Saturday

Questions of the Week October 7

Sorry this is a day late. I had a dress fitting during my blog time.

Question on point of view: A previous post reminded me of a book I read by Gail Carsen Levine - Fairy Dust and The Quest for the Egg. I found this book truly entertaining and well written, but did notice the viewpoint shifted around all the time. We could see into basically everyone's mind. What do you think of this writing style?

Now this one is more a matter of personal taste than anything else. I personally prefer minimal shifts in point of view. I tend to find them distracting, and if done poorly, shifts in point of view can make the work confusing. However when done well, seamless changes in point of view can be fun to read.

How is it chosen which books are turned face-forward on the shelves at the bookstore? Is this a paid thing? The shelver's choice? In your opinion, how does this impact sales?

On the whole face-outs on your normal shelves are determined by space. If we've just pulled a bunch of books for returns, we have more space and more face-outs. Books are picked based on thickness and quantity. Also older books and hardbacks are given priority. There are also special shelves that are reserved for specific books. Some of these books are picked for promotional reasons; others are paid. I'm thinking here of special shelves in the business book section. I don't think this is as common in the kids' area. I don't know for sure.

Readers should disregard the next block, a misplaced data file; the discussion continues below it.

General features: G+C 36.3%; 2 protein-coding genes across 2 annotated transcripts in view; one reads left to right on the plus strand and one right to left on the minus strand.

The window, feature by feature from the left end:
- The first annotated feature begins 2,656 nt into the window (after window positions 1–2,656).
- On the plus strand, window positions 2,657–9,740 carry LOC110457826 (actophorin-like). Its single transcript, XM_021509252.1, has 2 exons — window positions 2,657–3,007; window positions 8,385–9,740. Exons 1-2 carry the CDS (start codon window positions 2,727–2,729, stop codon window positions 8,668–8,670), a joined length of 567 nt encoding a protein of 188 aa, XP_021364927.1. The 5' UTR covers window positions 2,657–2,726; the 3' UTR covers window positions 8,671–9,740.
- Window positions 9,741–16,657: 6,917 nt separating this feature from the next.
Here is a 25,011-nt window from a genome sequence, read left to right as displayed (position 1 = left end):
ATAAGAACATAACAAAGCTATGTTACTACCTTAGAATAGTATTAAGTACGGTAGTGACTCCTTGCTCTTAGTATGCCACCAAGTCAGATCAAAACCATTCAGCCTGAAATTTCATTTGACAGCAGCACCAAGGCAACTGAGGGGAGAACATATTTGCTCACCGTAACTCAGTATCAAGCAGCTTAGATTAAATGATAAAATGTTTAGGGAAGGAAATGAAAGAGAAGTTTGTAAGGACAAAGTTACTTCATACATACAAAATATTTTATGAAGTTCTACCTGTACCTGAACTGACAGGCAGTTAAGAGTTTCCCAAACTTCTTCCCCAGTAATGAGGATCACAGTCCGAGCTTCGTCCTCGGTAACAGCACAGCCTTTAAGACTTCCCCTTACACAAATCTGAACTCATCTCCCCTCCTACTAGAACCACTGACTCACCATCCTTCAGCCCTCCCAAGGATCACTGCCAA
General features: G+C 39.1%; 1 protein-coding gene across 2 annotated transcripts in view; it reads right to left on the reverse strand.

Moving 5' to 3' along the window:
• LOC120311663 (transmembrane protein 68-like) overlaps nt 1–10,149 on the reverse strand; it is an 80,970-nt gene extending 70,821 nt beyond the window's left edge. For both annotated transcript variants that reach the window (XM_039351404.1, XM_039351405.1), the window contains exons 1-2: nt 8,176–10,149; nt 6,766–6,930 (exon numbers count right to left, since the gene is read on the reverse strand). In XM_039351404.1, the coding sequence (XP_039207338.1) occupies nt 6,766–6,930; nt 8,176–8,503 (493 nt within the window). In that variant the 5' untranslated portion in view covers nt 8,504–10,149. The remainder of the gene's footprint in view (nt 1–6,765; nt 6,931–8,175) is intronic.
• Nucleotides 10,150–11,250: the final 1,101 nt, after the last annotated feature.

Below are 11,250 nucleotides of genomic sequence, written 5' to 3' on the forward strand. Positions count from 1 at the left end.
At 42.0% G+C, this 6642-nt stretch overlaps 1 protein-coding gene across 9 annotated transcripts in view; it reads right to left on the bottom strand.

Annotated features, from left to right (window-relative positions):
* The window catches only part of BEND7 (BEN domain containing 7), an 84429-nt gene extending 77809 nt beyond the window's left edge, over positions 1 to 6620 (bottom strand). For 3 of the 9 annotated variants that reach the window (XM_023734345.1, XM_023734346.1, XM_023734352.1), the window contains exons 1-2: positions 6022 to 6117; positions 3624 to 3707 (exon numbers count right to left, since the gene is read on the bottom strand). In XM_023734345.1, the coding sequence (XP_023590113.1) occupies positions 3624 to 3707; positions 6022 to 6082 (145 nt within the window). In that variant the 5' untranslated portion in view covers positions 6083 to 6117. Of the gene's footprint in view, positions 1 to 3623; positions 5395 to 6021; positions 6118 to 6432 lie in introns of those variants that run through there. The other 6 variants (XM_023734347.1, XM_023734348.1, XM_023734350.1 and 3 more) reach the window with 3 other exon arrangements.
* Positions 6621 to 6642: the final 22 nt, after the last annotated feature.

1 comment:

slwhitman said...

At Borders, they occasionally do top-shelf promos. (The top shelf of a chest-high bay becomes a featured theme, like horses or dragons.) They actually had a "Mirrorstone" feature for a while, though what was funny was that they didn't have any of our books under the Mirrorstone sign at the local Borders. Kinda thought when you pay for that kind of placement, they'll also order your books. Probably a local fluke.

I worked at B&N and don't remember having too many of those kinds of features, though occasionally there is a shelf that gets four or five featured books with a shelf talker. The tables and endcaps are the main features there, though.